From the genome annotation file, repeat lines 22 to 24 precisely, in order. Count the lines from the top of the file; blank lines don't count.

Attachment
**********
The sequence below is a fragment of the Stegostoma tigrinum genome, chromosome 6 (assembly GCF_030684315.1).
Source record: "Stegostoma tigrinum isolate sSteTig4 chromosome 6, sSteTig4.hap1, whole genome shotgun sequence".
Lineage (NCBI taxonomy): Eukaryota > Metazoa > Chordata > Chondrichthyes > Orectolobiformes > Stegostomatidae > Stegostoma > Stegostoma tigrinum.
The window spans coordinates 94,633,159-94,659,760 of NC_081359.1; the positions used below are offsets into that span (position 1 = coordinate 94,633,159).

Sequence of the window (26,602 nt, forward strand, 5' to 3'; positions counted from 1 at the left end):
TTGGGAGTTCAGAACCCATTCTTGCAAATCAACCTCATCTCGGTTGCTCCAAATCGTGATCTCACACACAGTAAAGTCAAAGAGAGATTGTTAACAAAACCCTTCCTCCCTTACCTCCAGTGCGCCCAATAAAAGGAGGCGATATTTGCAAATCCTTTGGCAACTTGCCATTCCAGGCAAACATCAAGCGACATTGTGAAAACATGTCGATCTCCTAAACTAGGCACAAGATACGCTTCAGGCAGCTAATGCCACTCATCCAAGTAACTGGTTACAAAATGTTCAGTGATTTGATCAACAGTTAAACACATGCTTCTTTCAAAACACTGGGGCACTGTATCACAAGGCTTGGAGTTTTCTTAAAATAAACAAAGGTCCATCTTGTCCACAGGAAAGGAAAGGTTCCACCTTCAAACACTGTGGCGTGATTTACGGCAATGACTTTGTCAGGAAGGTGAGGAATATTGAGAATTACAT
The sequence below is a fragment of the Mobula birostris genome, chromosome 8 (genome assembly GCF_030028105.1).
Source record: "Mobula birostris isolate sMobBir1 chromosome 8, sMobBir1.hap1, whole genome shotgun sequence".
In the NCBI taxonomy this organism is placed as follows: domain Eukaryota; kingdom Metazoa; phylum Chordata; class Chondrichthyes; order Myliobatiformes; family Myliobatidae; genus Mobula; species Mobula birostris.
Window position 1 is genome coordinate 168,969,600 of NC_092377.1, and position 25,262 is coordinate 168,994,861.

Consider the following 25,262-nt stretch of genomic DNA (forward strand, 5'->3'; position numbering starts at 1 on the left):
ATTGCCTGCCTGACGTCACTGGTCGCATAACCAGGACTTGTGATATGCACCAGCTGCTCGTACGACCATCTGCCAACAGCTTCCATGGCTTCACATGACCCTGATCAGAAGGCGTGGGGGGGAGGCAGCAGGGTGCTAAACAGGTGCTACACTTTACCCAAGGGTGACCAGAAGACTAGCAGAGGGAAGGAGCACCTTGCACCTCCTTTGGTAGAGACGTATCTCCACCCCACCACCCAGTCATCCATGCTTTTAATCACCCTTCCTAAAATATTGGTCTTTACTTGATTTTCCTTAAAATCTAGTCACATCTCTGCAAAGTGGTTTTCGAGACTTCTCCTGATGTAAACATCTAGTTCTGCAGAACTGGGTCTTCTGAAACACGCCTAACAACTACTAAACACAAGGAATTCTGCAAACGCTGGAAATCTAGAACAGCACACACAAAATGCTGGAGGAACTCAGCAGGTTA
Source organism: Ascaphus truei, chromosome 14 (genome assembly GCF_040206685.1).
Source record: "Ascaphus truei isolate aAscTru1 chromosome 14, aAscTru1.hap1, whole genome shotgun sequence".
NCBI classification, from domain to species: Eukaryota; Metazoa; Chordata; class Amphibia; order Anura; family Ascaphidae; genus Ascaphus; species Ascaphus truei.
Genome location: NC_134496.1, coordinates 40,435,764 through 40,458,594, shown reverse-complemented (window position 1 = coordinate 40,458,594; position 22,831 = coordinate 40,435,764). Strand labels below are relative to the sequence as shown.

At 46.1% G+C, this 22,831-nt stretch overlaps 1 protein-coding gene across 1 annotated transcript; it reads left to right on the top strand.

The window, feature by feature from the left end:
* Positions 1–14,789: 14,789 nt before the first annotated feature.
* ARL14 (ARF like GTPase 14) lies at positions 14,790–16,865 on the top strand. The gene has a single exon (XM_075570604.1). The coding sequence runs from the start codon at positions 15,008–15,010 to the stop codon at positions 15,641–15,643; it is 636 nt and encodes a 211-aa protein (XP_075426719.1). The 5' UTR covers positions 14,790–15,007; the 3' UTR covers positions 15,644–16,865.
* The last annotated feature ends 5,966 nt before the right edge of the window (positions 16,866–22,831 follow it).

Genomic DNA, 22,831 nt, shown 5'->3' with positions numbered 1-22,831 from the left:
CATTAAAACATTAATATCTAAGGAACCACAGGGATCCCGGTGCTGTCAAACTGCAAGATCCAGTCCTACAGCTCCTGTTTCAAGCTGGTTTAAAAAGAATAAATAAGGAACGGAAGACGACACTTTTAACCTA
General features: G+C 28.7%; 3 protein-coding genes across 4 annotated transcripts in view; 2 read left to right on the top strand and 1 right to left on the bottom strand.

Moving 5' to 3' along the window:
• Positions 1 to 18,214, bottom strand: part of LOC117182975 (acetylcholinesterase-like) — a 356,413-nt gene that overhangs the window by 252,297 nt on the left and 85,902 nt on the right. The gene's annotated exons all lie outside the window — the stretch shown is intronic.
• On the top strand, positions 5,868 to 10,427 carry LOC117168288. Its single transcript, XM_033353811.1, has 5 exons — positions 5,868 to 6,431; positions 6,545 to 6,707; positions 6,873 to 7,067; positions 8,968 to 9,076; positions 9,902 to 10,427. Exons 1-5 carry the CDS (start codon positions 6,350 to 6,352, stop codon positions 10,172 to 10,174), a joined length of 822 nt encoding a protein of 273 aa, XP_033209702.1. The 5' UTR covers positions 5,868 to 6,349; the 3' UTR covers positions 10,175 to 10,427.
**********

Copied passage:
Genomic DNA, 22,831 nt, shown 5'->3' with positions numbered 1-22,831 from the left:
CATTAAAACATTAATATCTAAGGAACCACAGGGATCCCGGTGCTGTCAAACTGCAAGATCCAGTCCTACAGCTCCTGTTTCAAGCTGGTTTAAAAAGAATAAATAAGGAACGGAAGACGACACTTTTAACCTA
General features: G+C 28.7%; 3 protein-coding genes across 4 annotated transcripts in view; 2 read left to right on the top strand and 1 right to left on the bottom strand.